English ivy, though lush and beautiful and evocative of traditional English gardens, is a real nuisance when it comes to removal from walls. Once you pull the vines off the wall, tiny suckers that used to anchor the vines will remain. Removing these is what presents a problem for many homeowners, but there are a couple of ways to do it correctly. You can remove the suckers immediately after pulling the ivy off the wall. Another option is to wait two or three weeks after pulling off the ivy, then attack the remaining suckers.
- Skill level:
Things you need
- Paint scraper or wire brush
- Portable propane torch
- Garden hose and water source
- Stiff-bristle brush
- Washing powder
- Safety goggles
Pull off any small pieces of ivy that remain on the wall. You will see the suckers that anchored the ivy to the wall.
Scrape the wall immediately to get rid of any remaining ivy debris. If the suckers will not come off and the wall is made of siding or another smooth surface, you can use an orbital sander to scrape the debris off. However, in doing this you will probably damage the paint and primer. In that case, you will have to reprime and repaint the wall.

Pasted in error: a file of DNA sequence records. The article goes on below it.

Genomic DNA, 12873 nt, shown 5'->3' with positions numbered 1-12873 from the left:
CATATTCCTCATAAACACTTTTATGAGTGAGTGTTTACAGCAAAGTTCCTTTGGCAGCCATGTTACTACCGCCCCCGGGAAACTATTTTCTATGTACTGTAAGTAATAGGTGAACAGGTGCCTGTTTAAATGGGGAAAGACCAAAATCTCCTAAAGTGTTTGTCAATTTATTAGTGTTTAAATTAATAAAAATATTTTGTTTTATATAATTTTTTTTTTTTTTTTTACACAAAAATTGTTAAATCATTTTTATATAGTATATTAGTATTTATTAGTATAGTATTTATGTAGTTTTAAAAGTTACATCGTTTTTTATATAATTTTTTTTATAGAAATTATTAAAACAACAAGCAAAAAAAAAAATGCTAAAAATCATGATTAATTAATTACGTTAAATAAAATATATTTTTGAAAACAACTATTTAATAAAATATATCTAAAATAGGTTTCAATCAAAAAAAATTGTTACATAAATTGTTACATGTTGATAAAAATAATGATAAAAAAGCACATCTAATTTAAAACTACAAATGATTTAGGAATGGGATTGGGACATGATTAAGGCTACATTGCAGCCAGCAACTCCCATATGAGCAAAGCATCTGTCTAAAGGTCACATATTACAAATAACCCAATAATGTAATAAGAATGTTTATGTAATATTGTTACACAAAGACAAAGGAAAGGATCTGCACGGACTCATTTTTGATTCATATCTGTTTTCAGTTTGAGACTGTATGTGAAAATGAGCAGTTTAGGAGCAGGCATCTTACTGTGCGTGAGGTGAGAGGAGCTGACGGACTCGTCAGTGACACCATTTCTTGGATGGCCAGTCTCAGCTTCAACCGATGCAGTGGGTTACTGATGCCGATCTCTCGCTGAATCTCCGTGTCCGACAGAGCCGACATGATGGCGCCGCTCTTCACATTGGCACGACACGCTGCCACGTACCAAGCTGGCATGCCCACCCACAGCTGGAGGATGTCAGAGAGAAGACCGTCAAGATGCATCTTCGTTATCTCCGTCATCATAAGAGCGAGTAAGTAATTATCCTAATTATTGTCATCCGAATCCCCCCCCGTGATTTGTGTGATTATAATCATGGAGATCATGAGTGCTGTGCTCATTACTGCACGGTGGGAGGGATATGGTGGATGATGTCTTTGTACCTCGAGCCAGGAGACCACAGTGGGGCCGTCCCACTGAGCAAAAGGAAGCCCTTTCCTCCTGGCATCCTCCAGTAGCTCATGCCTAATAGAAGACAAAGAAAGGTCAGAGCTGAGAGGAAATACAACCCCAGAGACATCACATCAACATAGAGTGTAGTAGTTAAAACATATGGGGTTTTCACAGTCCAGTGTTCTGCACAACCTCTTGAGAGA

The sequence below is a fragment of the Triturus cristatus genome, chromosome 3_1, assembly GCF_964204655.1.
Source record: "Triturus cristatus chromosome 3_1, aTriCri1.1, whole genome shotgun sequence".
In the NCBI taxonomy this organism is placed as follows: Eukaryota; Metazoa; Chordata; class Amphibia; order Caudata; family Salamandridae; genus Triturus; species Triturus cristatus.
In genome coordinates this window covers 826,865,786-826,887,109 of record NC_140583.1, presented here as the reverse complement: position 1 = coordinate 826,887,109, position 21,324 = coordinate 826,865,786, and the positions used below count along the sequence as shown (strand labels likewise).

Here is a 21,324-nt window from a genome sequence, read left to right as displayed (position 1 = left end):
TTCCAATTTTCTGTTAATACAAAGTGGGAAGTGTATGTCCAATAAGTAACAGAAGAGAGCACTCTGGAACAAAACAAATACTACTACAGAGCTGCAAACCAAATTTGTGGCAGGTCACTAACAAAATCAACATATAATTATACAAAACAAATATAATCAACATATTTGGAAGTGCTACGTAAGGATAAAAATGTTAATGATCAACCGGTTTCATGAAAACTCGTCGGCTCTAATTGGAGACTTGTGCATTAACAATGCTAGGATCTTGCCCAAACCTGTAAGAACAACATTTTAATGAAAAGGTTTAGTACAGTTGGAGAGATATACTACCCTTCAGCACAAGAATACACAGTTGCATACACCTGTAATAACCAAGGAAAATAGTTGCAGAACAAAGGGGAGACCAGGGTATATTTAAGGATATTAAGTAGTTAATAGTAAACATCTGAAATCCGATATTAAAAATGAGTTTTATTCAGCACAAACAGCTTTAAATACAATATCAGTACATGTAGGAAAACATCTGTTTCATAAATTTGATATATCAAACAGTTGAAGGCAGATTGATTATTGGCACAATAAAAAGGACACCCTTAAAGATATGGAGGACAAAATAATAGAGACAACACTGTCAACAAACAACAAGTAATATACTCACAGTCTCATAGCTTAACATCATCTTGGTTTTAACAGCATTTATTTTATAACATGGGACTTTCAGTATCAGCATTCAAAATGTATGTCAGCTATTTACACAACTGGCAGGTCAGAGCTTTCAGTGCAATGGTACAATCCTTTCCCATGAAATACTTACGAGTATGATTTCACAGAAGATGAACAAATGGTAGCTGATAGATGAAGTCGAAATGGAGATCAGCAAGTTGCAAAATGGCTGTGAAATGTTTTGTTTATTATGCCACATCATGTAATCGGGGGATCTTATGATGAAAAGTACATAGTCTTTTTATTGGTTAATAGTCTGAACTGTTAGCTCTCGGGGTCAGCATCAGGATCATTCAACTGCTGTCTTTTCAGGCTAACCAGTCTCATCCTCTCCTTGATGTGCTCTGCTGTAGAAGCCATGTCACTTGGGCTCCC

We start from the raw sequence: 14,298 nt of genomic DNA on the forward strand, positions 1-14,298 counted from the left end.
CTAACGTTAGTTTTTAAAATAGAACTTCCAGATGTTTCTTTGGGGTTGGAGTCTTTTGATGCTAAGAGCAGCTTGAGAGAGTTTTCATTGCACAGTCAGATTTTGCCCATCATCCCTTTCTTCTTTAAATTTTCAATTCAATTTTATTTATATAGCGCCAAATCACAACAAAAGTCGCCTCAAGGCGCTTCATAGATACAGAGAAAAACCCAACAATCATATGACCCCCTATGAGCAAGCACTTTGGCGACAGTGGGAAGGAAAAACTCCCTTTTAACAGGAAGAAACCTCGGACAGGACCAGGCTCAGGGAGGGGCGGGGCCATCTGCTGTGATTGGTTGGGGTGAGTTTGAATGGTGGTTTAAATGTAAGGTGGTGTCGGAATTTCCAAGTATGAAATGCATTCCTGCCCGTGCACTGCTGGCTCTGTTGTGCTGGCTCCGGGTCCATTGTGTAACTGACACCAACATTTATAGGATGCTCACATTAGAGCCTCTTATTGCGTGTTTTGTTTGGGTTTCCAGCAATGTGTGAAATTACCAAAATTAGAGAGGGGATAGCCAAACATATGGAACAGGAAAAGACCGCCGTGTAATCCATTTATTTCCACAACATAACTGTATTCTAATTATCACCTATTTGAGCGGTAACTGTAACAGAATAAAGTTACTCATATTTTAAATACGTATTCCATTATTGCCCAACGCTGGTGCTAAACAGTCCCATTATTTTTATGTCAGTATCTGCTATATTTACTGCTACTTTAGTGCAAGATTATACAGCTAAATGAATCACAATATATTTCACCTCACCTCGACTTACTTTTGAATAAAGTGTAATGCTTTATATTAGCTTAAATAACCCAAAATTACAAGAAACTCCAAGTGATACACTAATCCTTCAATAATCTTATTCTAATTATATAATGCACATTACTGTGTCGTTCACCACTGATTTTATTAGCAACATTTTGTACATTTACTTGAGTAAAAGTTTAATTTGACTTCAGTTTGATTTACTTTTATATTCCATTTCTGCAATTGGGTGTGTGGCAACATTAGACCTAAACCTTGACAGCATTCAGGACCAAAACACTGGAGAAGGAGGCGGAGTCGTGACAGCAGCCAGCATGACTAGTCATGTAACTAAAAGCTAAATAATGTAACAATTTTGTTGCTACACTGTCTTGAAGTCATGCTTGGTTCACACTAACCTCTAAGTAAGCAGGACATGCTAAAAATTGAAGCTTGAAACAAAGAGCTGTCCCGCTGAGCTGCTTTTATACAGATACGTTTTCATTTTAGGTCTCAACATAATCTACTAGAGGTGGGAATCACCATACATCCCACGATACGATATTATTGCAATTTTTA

Use a small propane torch right away on the suckers if any remain after scraping. Light the torch and briefly burn any remains. Exercise extreme caution when using the torch, especially if the wall is made of wood. Have the garden hose ready and spray the wall as soon as you burn the suckers. Now your wall should be free of suckers.
Pull off any ivy remaining on the wall. You will see the suckers that anchored the ivy to the wall.
Brush the wall vigorously with a stiff-bristle brush to remove any loose ivy remains.
Let the wall sit without doing anything to it for two or three weeks. This allows the suckers to dry out.
Brush the wall vigorously with a stiff-bristle brush and soapy water made from washing powder to remove the suckers. Rinse with garden hose. All the suckers should be gone.
Tips and warnings
- Always wear gloves and safety goggles to prevent injury from flying debris.
- Do not use a wire brush unless absolutely necessary; it may leave rust stains on the wall.
- Stay away from harsh chemicals or acids, which may damage the wall.
- Use a propane torch with care; in sunlight, you may not be able to see all of the flame. Also test the flame on an inconspicuous area in advance to make sure you will not scorch the wall.
- Place the ladder so that it is level and on firm ground. Always hold on to the ladder with one hand and avoid overreaching.
- Don't wait more than two or three weeks to attack the suckers using the second method. Left alone too long after the ivy is removed, they will get very hard. In this case it is nearly impossible to remove them without damage to the wall.
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